From 1 October 2019, new rules require people working with cattle to use local anaesthetic when dehorning and disbudding.
Veterinarian and director animal health and welfare Dr Chris Rodwell says, “Removing horns or horn buds is necessary on the farm to keep animals safe from each other, as well as for human safety. These regulations highlight that removal is painful and those carrying it out need to reduce the pain experienced.”
“Veterinarians and industry organisations have been encouraging the use of pain relief for many years, and we know a lot of people are already using it. The new rules will bring everyone up to the same standard, and improve the welfare of cattle, by making it clear that local anaesthetic, prescribed by a New Zealand veterinarian, must be used and applied correctly.”
These rules apply to all cattle, regardless of age. Failure to abide by the requirements from 1 October 2019 is a criminal offence. A prosecution could result in a criminal conviction and fine under the regulations.
“If you’re not already using local anaesthetic, talk to your veterinarian about training and the supply of local anaesthetic,” says Dr Chris Rodwell.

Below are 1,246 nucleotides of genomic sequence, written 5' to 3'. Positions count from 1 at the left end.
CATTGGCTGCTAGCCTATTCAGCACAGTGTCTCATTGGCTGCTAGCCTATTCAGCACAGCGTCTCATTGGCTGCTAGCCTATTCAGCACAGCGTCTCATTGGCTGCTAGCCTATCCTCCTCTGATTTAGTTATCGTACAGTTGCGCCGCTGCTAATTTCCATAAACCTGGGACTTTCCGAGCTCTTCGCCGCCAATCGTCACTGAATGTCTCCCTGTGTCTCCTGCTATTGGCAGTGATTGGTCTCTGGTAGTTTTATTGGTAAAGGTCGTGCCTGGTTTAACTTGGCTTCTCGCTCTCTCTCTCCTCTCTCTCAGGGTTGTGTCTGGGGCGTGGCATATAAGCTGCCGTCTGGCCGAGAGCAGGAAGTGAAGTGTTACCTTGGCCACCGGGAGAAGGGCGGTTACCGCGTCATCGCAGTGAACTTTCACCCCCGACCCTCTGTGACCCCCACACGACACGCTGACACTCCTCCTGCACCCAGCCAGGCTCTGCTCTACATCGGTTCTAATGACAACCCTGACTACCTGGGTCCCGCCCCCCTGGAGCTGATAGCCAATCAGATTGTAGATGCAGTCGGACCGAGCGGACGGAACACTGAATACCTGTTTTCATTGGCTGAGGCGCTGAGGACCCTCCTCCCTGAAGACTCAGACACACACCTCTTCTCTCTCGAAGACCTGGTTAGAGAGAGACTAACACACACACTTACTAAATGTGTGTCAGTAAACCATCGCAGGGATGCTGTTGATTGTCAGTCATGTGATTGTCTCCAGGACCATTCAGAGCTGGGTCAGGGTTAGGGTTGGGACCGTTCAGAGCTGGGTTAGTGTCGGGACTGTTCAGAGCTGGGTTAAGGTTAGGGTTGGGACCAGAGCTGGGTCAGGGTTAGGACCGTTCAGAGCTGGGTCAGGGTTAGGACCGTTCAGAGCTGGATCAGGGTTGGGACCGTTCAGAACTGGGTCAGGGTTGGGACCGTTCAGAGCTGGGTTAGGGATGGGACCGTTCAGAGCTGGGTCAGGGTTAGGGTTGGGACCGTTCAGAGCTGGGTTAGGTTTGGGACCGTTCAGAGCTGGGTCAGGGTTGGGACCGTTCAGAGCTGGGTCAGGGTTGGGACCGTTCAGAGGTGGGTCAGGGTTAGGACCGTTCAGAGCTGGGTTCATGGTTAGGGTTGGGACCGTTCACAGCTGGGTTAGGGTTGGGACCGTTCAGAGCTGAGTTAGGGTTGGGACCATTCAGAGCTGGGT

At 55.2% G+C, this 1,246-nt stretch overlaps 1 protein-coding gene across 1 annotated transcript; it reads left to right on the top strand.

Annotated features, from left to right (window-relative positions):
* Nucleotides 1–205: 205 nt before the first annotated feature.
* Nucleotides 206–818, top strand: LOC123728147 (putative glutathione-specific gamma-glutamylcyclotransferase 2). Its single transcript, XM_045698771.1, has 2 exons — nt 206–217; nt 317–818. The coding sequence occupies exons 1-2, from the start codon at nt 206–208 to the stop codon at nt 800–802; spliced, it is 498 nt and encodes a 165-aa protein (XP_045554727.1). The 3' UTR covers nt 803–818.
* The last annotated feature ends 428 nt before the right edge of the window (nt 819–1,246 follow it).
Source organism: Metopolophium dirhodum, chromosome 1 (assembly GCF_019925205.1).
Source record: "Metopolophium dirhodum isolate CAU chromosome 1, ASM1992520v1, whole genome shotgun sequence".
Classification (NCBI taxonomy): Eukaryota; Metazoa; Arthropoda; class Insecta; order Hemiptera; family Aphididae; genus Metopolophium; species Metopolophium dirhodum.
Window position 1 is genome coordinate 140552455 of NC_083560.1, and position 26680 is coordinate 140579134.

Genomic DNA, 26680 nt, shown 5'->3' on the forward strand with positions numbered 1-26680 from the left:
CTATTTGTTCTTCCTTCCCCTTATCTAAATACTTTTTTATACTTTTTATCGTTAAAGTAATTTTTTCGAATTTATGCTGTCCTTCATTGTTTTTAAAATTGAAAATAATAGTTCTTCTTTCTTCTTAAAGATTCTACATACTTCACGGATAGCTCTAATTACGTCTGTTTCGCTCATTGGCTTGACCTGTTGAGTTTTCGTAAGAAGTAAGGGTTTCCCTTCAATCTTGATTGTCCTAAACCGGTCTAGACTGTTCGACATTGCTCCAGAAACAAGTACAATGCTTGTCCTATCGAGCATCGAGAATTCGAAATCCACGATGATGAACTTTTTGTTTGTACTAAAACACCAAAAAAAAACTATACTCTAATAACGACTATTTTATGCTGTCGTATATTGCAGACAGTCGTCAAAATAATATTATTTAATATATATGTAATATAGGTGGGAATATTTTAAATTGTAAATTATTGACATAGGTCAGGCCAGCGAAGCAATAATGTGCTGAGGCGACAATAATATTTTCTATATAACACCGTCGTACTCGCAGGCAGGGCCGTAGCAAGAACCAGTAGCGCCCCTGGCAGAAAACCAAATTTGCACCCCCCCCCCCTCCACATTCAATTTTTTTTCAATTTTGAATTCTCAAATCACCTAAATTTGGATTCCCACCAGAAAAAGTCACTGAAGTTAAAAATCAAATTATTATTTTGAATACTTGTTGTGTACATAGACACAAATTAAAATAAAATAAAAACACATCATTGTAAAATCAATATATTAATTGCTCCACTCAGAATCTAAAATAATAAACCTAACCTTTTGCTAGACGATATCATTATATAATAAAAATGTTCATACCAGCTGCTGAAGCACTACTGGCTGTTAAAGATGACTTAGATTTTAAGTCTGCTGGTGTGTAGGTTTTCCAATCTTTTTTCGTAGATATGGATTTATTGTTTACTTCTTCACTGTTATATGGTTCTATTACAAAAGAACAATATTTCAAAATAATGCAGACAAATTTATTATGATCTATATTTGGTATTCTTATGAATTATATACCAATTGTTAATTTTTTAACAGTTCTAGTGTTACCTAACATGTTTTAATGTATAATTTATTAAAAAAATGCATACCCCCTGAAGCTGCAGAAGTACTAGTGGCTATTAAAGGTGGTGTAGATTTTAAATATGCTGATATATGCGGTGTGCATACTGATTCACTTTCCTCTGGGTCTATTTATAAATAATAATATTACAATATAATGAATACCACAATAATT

“Whether they’re beef or dairy, whether you have 2,000 cows or just 2 friendly steers on your lifestyle block, make sure you’re up to speed with the new requirements.”
“The same applies if you’re purchasing calves to rear or finishing your spring calving. If you’re using a disbudding contractor, make sure they follow the requirements too.”
There are 2 new regulations, both part of the Animal Welfare (Care and Procedures) Regulations 2018, issued under the Animal Welfare Act 1999 and first announced in 2018.
MPI developed these working closely with veterinarians, the livestock sector, National Animal Welfare Advisory Committee and SPCA.
Guide to the Animal Welfare (Care and Procedures) Regulations